Create a list of project management software options
An internet search of ‘project management software’ will reveal an abundance of software packages that could be considered. There are also numerous websites that provide comparisons of software packages. By researching the details and comparisons of what is on offer, it should be possible to list those that are worth considering in relation to the list of requirements.
Estimate the benefits and costs of each option
For each listed software package, it is worth objectively rating the capabilities of each of them in relation to the list of requirements (e.g. 0 to 5), from which totals can be calculated so that the list can be ranked in the order that best fits with the set of requirements.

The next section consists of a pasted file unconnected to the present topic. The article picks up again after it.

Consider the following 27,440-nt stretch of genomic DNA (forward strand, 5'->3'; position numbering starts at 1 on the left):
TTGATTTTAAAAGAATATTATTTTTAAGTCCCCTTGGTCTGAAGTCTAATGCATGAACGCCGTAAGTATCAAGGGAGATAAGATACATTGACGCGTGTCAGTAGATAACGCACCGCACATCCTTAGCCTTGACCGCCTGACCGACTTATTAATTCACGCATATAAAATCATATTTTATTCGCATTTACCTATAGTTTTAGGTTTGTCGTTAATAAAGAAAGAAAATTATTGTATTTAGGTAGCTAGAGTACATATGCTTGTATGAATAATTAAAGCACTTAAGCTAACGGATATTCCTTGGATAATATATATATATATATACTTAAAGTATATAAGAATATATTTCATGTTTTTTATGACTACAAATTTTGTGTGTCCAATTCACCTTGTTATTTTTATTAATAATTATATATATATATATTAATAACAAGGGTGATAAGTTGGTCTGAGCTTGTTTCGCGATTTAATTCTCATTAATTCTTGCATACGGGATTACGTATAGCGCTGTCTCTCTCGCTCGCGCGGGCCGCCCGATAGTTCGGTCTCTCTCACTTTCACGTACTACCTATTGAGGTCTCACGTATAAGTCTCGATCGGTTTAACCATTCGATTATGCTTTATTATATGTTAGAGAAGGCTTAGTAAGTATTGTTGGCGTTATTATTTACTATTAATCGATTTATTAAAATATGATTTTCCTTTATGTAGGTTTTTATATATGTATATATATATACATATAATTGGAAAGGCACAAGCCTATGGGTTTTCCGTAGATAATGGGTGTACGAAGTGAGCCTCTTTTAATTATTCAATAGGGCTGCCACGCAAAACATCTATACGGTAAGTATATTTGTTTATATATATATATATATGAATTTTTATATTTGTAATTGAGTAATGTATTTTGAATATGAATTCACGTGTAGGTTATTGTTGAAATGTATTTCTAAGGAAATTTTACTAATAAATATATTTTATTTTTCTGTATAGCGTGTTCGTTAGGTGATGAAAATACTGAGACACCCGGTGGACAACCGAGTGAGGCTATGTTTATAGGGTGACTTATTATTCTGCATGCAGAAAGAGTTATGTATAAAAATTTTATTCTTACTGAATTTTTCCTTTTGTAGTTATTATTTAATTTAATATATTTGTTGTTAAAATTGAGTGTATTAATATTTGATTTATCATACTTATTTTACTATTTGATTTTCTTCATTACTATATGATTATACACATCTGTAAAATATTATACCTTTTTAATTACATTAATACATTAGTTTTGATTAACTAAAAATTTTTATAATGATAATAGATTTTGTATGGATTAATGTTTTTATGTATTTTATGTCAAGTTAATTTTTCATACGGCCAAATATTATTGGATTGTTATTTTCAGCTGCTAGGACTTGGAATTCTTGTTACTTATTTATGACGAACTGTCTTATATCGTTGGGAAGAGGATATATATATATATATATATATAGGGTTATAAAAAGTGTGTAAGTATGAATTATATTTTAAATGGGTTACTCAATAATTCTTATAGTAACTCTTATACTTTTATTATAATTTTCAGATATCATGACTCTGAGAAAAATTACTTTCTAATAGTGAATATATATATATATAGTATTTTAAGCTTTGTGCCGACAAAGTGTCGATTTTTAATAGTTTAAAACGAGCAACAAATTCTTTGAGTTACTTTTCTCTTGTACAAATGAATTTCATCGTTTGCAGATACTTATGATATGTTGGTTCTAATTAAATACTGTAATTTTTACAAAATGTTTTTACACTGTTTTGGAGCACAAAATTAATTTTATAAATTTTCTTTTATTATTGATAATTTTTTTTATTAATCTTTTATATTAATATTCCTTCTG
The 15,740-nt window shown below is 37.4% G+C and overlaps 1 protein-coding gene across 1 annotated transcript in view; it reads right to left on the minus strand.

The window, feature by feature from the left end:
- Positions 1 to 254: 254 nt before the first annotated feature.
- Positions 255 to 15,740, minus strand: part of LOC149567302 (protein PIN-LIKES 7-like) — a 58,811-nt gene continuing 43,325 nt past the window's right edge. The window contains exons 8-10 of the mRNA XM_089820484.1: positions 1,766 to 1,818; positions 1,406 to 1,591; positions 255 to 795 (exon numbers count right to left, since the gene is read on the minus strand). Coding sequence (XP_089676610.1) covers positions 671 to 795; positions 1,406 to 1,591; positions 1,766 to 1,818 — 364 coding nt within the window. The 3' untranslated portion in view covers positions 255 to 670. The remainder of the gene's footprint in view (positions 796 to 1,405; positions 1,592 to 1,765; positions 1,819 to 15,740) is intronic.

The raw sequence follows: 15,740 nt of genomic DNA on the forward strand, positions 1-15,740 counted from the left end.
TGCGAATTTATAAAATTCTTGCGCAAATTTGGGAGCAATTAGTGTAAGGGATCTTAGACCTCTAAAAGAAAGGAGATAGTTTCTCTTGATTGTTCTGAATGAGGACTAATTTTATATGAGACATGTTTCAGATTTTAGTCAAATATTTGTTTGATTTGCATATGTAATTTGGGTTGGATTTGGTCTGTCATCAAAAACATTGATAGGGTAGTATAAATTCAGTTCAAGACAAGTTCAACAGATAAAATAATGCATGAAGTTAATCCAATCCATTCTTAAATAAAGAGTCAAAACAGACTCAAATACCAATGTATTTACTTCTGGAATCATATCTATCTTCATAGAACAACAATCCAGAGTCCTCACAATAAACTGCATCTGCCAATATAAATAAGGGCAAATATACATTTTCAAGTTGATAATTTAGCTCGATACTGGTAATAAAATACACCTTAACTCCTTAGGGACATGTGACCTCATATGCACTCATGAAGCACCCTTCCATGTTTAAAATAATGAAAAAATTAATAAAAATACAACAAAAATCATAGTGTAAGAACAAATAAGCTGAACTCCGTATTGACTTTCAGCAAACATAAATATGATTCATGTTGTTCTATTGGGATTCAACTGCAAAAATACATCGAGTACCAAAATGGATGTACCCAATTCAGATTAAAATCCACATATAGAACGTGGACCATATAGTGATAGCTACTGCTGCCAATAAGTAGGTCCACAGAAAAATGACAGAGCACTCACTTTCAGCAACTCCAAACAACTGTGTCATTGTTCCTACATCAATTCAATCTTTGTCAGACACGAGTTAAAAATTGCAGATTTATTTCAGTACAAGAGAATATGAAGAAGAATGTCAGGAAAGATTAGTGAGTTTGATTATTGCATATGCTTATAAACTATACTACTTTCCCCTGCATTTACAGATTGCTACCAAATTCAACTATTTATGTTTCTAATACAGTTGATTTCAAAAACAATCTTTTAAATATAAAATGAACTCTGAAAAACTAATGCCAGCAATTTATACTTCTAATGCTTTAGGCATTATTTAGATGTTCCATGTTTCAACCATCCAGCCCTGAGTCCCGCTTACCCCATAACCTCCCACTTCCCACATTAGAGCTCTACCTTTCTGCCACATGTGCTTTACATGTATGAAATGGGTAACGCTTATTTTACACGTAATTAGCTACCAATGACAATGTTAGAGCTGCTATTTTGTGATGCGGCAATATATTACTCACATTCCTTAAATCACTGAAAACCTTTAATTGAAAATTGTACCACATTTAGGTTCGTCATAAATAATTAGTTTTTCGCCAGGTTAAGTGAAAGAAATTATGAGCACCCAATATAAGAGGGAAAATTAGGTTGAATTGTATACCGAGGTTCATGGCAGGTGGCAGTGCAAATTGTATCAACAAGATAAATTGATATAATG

For each option (or perhaps, say, the top 10) it should be possible to obtain rough estimates of the initial and ongoing software, hardware and support costs. Also, it should be possible to calculate any significant differences in resource savings, relative to either the highest or lowest ranked option, based on:
estimated time saving per project x number of projects x resource cost rate.
The list of options can now be ranked based on cost (or perhaps a 0 to 5 cost rating).
Note that the benefit and cost estimates created above also provide useful data that should be included in a Business Case, along with data or estimates on lost value due to poor project performance.
Arrange demonstrations of the best options